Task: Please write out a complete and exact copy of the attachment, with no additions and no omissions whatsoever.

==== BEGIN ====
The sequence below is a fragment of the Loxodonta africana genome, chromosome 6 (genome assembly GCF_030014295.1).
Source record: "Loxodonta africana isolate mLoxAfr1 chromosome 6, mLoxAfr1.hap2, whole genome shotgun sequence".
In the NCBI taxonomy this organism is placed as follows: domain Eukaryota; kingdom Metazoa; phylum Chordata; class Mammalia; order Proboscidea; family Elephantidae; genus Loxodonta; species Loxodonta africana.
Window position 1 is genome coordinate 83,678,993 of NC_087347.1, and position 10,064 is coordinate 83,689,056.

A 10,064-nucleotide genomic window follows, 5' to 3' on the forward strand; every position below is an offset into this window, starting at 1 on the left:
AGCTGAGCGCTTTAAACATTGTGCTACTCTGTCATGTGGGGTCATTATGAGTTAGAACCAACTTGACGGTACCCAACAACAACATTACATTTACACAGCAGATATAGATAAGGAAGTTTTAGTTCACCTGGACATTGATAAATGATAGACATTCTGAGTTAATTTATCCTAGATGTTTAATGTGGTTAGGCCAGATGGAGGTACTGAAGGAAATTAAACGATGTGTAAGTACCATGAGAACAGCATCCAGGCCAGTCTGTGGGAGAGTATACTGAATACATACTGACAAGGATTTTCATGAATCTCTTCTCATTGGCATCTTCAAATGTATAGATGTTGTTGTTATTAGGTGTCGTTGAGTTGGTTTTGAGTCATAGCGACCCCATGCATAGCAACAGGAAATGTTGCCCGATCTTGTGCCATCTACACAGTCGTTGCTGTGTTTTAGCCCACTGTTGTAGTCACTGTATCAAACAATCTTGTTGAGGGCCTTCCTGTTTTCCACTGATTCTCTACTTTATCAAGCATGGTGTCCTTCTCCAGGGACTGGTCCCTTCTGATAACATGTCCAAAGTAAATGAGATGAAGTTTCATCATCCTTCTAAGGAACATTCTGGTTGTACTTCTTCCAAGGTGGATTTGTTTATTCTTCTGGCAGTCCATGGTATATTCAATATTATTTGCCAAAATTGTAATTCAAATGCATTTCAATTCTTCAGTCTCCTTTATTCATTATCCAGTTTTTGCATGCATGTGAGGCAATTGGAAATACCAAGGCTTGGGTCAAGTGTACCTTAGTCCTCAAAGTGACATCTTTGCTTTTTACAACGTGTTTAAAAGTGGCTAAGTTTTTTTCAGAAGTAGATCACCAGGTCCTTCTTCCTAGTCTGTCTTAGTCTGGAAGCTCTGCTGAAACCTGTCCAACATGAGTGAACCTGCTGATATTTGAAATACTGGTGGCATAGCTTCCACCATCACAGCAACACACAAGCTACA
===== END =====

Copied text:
The sequence below is a fragment of the Loxodonta africana genome, chromosome 6 (genome assembly GCF_030014295.1).
Source record: "Loxodonta africana isolate mLoxAfr1 chromosome 6, mLoxAfr1.hap2, whole genome shotgun sequence".
In the NCBI taxonomy this organism is placed as follows: domain Eukaryota; kingdom Metazoa; phylum Chordata; class Mammalia; order Proboscidea; family Elephantidae; genus Loxodonta; species Loxodonta africana.
Window position 1 is genome coordinate 83,678,993 of NC_087347.1, and position 10,064 is coordinate 83,689,056.

A 10,064-nucleotide genomic window follows, 5' to 3' on the forward strand; every position below is an offset into this window, starting at 1 on the left:
AGCTGAGCGCTTTAAACATTGTGCTACTCTGTCATGTGGGGTCATTATGAGTTAGAACCAACTTGACGGTACCCAACAACAACATTACATTTACACAGCAGATATAGATAAGGAAGTTTTAGTTCACCTGGACATTGATAAATGATAGACATTCTGAGTTAATTTATCCTAGATGTTTAATGTGGTTAGGCCAGATGGAGGTACTGAAGGAAATTAAACGATGTGTAAGTACCATGAGAACAGCATCCAGGCCAGTCTGTGGGAGAGTATACTGAATACATACTGACAAGGATTTTCATGAATCTCTTCTCATTGGCATCTTCAAATGTATAGATGTTGTTGTTATTAGGTGTCGTTGAGTTGGTTTTGAGTCATAGCGACCCCATGCATAGCAACAGGAAATGTTGCCCGATCTTGTGCCATCTACACAGTCGTTGCTGTGTTTTAGCCCACTGTTGTAGTCACTGTATCAAACAATCTTGTTGAGGGCCTTCCTGTTTTCCACTGATTCTCTACTTTATCAAGCATGGTGTCCTTCTCCAGGGACTGGTCCCTTCTGATAACATGTCCAAAGTAAATGAGATGAAGTTTCATCATCCTTCTAAGGAACATTCTGGTTGTACTTCTTCCAAGGTGGATTTGTTTATTCTTCTGGCAGTCCATGGTATATTCAATATTATTTGCCAAAATTGTAATTCAAATGCATTTCAATTCTTCAGTCTCCTTTATTCATTATCCAGTTTTTGCATGCATGTGAGGCAATTGGAAATACCAAGGCTTGGGTCAAGTGTACCTTAGTCCTCAAAGTGACATCTTTGCTTTTTACAACGTGTTTAAAAGTGGCTAAGTTTTTTTCAGAAGTAGATCACCAGGTCCTTCTTCCTAGTCTGTCTTAGTCTGGAAGCTCTGCTGAAACCTGTCCAACATGAGTGAACCTGCTGATATTTGAAATACTGGTGGCATAGCTTCCACCATCACAGCAACACACAAGCTACA